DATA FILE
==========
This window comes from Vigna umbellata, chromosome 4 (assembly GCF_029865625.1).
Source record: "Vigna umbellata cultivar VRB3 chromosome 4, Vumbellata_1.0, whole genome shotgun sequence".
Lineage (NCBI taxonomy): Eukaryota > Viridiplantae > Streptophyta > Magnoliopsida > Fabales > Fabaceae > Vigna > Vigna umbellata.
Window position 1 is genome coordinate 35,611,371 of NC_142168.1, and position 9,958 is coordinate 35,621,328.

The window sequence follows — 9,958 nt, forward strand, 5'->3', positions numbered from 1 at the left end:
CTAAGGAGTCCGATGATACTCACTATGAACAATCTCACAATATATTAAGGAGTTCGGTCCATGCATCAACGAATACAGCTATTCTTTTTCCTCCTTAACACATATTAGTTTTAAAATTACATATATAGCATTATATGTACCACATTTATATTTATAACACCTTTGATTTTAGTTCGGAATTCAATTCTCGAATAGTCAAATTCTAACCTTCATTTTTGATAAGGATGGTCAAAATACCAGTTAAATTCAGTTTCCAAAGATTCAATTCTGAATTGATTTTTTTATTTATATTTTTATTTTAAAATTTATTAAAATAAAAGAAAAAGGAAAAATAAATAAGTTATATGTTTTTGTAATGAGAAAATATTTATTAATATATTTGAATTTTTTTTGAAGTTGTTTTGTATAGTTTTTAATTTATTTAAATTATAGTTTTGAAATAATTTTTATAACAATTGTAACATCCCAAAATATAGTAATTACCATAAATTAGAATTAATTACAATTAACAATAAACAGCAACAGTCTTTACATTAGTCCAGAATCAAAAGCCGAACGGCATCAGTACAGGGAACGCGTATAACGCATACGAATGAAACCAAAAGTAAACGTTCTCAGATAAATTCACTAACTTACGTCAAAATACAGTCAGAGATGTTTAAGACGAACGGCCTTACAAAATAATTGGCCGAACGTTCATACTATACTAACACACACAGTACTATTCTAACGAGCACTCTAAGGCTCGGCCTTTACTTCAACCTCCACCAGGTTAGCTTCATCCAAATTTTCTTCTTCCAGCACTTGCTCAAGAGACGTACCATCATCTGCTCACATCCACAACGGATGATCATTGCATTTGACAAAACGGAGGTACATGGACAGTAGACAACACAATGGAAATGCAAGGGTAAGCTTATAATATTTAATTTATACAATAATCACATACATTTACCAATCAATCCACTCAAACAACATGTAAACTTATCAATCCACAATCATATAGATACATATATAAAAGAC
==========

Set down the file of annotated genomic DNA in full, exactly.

This window comes from Vigna umbellata, chromosome 4 (assembly GCF_029865625.1).
Source record: "Vigna umbellata cultivar VRB3 chromosome 4, Vumbellata_1.0, whole genome shotgun sequence".
Lineage (NCBI taxonomy): Eukaryota > Viridiplantae > Streptophyta > Magnoliopsida > Fabales > Fabaceae > Vigna > Vigna umbellata.
Window position 1 is genome coordinate 35,611,371 of NC_142168.1, and position 9,958 is coordinate 35,621,328.

The window sequence follows — 9,958 nt, forward strand, 5'->3', positions numbered from 1 at the left end:
CTAAGGAGTCCGATGATACTCACTATGAACAATCTCACAATATATTAAGGAGTTCGGTCCATGCATCAACGAATACAGCTATTCTTTTTCCTCCTTAACACATATTAGTTTTAAAATTACATATATAGCATTATATGTACCACATTTATATTTATAACACCTTTGATTTTAGTTCGGAATTCAATTCTCGAATAGTCAAATTCTAACCTTCATTTTTGATAAGGATGGTCAAAATACCAGTTAAATTCAGTTTCCAAAGATTCAATTCTGAATTGATTTTTTTATTTATATTTTTATTTTAAAATTTATTAAAATAAAAGAAAAAGGAAAAATAAATAAGTTATATGTTTTTGTAATGAGAAAATATTTATTAATATATTTGAATTTTTTTTGAAGTTGTTTTGTATAGTTTTTAATTTATTTAAATTATAGTTTTGAAATAATTTTTATAACAATTGTAACATCCCAAAATATAGTAATTACCATAAATTAGAATTAATTACAATTAACAATAAACAGCAACAGTCTTTACATTAGTCCAGAATCAAAAGCCGAACGGCATCAGTACAGGGAACGCGTATAACGCATACGAATGAAACCAAAAGTAAACGTTCTCAGATAAATTCACTAACTTACGTCAAAATACAGTCAGAGATGTTTAAGACGAACGGCCTTACAAAATAATTGGCCGAACGTTCATACTATACTAACACACACAGTACTATTCTAACGAGCACTCTAAGGCTCGGCCTTTACTTCAACCTCCACCAGGTTAGCTTCATCCAAATTTTCTTCTTCCAGCACTTGCTCAAGAGACGTACCATCATCTGCTCACATCCACAACGGATGATCATTGCATTTGACAAAACGGAGGTACATGGACAGTAGACAACACAATGGAAATGCAAGGGTAAGCTTATAATATTTAATTTATACAATAATCACATACATTTACCAATCAATCCACTCAAACAACATGTAAACTTATCAATCCACAATCATATAGATACATATATAAAAGAC